The Middle Colonies

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What was the economy of the middle colonies like?

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The middle colonies were Pennsylvania, New Jersey, New York, and Delaware. The economy of the region was largely led by developments in Pennsylvania and New York.

William Penn (1644–1718) was the Quaker who founded Pennsylvania. He advocated religious freedom and political toleration. Thousands of able people emigrated there to enjoy those freedoms. Pennsylvania's economy prospered more quickly than that of any other colony. It had successful agricultural, fishery, tannery, and glass work industries.

Delaware became part of Pennsylvania in 1681. Prior to that, it had been ruled by the Swedes and the Dutch.

The history of New York starts with New Netherland. Founded in 1630, New Netherland developed a successful fur trade. The colony did not prosper, however, and the British took it over in 1664. The British established a more stable government that enabled the Dutch families to thrive economically. The fur trade continued, but grain became a major export. Powerful landlords controlled huge swathes of land, which were worked by tenants.

During the colonial era, New Jersey did not have a distinct identity. Eastern New Jersey looked to New York; western New Jersey was dominated by Pennsylvania.

In summary, the best way to understand the economy of the middle colonies is by a careful study of Pennsylvania and New York.

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Describe the economy of the Middle Colonies.

The Middle Colonies had the most diverse and successful economy of all the colonial regions. The Middle Colonies were successful in agriculture, and the region became known as the breadbasket of colonial America. The region produced grains and vegetables and had a significant population of livestock. These foodstuffs were exported back to England as well as traded with the other colonies.

The region also produced many finished goods. Quakers were known for their handiwork. In order to clear land, the region also produced a great deal of timber. The region also had many cities which facilitated trade. New York and Philadelphia were the two most successful cities in colonial America, and after the Revolutionary War they would serve as the first two seats of government for the early United States.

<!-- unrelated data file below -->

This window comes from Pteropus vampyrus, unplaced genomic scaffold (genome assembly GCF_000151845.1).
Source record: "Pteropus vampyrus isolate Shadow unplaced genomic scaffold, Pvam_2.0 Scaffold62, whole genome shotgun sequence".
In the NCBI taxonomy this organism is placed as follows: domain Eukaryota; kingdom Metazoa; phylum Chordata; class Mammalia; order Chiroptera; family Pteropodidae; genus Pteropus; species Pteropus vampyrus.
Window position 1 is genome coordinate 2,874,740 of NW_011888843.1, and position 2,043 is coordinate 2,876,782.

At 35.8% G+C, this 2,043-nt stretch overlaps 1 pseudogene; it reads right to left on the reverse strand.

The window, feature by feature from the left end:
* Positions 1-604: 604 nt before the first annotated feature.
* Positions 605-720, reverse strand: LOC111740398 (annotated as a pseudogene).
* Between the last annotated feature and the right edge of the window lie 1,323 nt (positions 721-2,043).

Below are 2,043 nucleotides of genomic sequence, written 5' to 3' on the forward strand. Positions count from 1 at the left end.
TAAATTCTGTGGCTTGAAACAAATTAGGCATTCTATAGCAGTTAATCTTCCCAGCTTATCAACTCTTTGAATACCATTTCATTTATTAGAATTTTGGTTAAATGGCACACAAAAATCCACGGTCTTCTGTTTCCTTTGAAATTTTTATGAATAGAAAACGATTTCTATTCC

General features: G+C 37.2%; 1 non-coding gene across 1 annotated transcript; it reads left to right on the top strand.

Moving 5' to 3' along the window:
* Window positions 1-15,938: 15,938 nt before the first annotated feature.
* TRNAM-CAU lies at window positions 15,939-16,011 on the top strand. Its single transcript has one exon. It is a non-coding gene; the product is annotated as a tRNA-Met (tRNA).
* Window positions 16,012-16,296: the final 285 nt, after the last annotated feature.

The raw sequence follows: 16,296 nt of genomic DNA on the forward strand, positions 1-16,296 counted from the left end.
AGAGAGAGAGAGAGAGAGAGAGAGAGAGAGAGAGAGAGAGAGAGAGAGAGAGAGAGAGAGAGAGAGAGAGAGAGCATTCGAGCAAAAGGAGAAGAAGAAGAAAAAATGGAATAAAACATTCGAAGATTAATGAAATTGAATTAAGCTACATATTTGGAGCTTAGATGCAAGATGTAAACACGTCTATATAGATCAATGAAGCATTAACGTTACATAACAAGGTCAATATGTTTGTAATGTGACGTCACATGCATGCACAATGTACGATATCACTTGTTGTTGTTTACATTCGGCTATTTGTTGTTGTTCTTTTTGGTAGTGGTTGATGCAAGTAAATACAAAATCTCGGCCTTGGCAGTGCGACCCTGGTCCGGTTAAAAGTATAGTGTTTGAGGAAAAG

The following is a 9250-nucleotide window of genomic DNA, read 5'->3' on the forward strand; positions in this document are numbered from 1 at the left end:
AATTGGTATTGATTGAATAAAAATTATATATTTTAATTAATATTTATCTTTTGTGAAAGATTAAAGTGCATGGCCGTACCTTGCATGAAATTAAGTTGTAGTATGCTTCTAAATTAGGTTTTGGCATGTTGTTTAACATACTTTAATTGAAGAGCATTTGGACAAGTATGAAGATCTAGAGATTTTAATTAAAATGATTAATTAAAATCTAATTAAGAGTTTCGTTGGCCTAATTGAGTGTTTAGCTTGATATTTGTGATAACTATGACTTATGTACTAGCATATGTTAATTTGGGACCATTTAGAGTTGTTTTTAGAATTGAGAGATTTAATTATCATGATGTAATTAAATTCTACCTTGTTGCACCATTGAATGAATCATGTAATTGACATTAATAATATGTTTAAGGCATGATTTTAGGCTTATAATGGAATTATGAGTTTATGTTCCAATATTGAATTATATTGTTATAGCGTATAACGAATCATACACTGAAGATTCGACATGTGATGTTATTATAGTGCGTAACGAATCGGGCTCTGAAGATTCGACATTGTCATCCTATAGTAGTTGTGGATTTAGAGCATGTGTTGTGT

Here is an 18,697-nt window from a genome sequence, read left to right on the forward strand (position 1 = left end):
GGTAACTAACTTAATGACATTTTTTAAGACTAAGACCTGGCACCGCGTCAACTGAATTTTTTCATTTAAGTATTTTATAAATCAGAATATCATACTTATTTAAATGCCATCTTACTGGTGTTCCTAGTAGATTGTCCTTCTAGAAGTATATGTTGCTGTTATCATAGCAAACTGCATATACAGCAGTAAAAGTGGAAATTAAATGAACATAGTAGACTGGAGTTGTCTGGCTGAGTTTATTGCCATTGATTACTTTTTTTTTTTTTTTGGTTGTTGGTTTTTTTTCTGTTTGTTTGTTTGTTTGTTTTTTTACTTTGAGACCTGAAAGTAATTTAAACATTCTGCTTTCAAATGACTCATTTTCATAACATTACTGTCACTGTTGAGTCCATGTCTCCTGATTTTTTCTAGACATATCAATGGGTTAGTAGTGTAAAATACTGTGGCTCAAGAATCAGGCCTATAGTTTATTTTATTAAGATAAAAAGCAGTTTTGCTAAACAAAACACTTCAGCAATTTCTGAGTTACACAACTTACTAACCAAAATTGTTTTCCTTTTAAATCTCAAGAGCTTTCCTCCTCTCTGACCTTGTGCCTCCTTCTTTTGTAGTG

Due to the Navigation Acts, the region would be closely tied to Britain. While there were some smugglers who operated successfully out of port cities, the region had many English loyalists who followed the rules of Parliament, paid their taxes, and used British ships for trade.

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What was the Middle Colonies's economy based on?

The economy of the Middle Colonies was a diverse one. Fertile land and a decently long growing season meant that sufficient crops—such as wheat, oats, and barley—were grown to be exported to the other colonies. This is in contrast to the Southern Colonies (who mostly focused on the production of cash crops) and New England, which practiced subsistence-level farming.

In addition to farming, settlers in the backcountry of the Middle Colonies trapped animals (such as beaver and mink) for their pelts, which were a highly valued commodity for the fashion designers in Europe. A significant amount of timber and iron ore also came from this region.

Perhaps the biggest driver of the economy of the Middle Colonies was the role of its cities as commercial and shipping centers. Large port cities such as New York City, Philidelphia, and Baltimore became trading hubs. Goods from all over the colonies would find their way there for export to England. As these cities grew, more and more artisans and craftsmen took up their trade there, making them important centers of production.

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